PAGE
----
IRAN ART EXHIBITION: JAJIM AND RUGS HAVE AN IMPORTANT ROLE IN IRAN’S ARTISTIC PAST
The ancient handicrafts skill of jajim-bafi, which had been almost fallen into oblivion, is planned to be revived in the western province of Ilam, the provincial tourism chief has said.
Jajim is a handwoven rug that is thick and has no lint, made of wool and cotton with long wrapping and stripped and colorful pattern.
Depending on the allocated budget, different jajim-bafi training courses will be held next year to promote this field, CHTN quoted Abdolmalek Shanbehzadeh as saying on Tuesday.
Moreover, the province’s Cultural Heritage, Tourism, and Handicrafts Department aims to make documentaries on jajim-bafi and grant permissions for individuals and workshops in this field, the official added.
Home to almost half of Iran’s UNESCO sites, western Iran is a land of hospitable people, wild extremes, and wilder history, and it may be an independent traveler’s adventure playground. The region also witnessed the rise and fall of many great empires once bordering Mesopotamia, Ottoman Turkey, and Czarist Russia.
From the fecund Caspian coast to the stark, mountainous northern borders, and the crumbling desert ruins of the southern plains, the region hosts everything from paddy fields to blizzards to Persian gardens.
With 14 entries, Iran ranks first globally for the number of cities and villages registered by the World Crafts Council, as China with seven entries, Chile with four, and India with three ones come next.
In January 2020, the cities of Shiraz, Malayer, and Zanjan and the village of Qassemabad were designated by the WCC- Asia Pacific Region, putting Iran’s number of world crafts cities and villages from ten to 14.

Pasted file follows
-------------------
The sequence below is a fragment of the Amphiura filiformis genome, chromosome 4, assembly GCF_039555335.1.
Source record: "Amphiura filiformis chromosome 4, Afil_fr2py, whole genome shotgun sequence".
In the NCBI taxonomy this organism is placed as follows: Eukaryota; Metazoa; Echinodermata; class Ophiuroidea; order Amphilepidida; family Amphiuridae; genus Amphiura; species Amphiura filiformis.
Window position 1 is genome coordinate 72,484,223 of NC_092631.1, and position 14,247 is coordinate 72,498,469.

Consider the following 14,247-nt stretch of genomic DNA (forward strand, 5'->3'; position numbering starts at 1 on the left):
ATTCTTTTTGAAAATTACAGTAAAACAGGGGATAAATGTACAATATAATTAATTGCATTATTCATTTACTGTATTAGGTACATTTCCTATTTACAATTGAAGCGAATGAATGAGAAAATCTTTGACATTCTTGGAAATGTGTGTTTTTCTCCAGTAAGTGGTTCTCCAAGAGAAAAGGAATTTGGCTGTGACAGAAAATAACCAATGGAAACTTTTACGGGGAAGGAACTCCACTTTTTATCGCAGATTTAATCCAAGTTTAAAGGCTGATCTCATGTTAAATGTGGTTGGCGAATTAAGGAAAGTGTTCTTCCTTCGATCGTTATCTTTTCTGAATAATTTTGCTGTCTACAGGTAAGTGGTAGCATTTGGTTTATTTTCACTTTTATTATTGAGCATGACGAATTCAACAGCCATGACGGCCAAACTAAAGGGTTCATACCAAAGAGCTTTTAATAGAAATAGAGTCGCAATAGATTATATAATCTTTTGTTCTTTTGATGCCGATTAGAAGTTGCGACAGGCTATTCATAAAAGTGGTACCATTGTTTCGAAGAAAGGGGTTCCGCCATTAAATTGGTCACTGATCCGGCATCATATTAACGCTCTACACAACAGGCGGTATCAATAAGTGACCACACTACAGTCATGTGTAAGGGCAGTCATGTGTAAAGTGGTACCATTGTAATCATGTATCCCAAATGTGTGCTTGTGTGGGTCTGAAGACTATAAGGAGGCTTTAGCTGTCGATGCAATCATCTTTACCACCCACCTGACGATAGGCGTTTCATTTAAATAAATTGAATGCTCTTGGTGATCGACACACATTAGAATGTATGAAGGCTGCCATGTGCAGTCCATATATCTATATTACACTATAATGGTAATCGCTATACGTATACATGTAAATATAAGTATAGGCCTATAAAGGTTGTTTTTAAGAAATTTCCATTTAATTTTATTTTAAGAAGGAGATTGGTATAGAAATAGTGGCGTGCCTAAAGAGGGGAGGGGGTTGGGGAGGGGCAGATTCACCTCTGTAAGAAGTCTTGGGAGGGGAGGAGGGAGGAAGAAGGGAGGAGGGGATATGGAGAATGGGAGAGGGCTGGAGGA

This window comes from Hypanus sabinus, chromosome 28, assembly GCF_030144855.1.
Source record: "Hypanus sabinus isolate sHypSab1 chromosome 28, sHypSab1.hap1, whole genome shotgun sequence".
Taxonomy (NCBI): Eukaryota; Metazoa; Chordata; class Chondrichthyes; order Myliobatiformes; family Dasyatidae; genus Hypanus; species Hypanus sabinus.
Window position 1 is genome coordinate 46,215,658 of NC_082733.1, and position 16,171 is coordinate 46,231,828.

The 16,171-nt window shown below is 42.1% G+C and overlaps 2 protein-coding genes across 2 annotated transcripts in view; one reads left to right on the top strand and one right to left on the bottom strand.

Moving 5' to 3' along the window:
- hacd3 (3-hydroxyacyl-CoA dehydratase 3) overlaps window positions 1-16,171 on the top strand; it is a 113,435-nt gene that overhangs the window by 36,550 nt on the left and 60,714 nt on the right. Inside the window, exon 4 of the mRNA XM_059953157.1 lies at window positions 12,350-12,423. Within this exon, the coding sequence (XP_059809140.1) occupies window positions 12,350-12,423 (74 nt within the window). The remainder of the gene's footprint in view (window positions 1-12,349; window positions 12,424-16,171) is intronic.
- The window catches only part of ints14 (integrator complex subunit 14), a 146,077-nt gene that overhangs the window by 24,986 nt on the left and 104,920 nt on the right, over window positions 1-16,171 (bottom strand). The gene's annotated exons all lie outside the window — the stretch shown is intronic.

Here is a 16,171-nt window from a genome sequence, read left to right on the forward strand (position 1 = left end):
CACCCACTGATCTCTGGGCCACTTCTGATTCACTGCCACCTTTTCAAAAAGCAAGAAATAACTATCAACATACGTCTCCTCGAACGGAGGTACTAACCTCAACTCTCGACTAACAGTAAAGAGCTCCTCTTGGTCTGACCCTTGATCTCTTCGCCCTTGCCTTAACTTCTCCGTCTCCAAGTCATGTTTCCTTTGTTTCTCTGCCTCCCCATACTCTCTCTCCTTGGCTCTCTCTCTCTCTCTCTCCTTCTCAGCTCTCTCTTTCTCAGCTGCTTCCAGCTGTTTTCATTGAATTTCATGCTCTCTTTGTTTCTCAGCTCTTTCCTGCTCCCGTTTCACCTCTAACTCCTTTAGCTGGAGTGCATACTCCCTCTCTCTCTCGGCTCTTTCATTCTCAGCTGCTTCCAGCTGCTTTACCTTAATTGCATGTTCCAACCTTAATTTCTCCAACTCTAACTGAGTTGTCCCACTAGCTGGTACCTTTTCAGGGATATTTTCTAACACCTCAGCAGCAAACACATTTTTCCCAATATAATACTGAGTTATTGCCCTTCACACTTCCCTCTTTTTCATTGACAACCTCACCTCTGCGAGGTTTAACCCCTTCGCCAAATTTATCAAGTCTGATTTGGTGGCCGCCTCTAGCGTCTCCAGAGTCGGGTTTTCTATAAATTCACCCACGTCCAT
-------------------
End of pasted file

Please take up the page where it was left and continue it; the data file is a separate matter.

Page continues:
The country’s handicrafts exports slumped during the mentioned months in comparison to the same period last a year earlier due to the damage the coronavirus pandemic has inflicted on global trade.
The Islamic Republic exported $427 million worth of handicrafts during the first eleven months of the calendar year 1398. Of the figure, some $190 million was earned via suitcase trade (allowed for customs-free and tax-free transfer) through 20 provinces, according to data compiled by the Ministry of Cultural Heritage, Tourism and Handicrafts.
IRAN ART EXHIBITION: Jajims are a type of handcrafted rug, usually woven from cotton or wool, and recognised by their vertical stripe patterns that give them a rainbow-like appearance. Unlike other kinds of rugs and carpets, weaving on horizontal looms is easier due to its speed and practicality. Horizontal looms and cheaper material make them more affordable and budget-friendly than carpets. Jajims are usually woven in square outlines and are smaller than carpets. Jajim’s are the perfect souvenirs due to their convenient size and price.
Iranians used Jajims in so many ways. You could say that Jajims are a multi-purpose rug.
At first they were used as bed covers. Later they became a key part of a famous winter heater known as korsi (kor-si).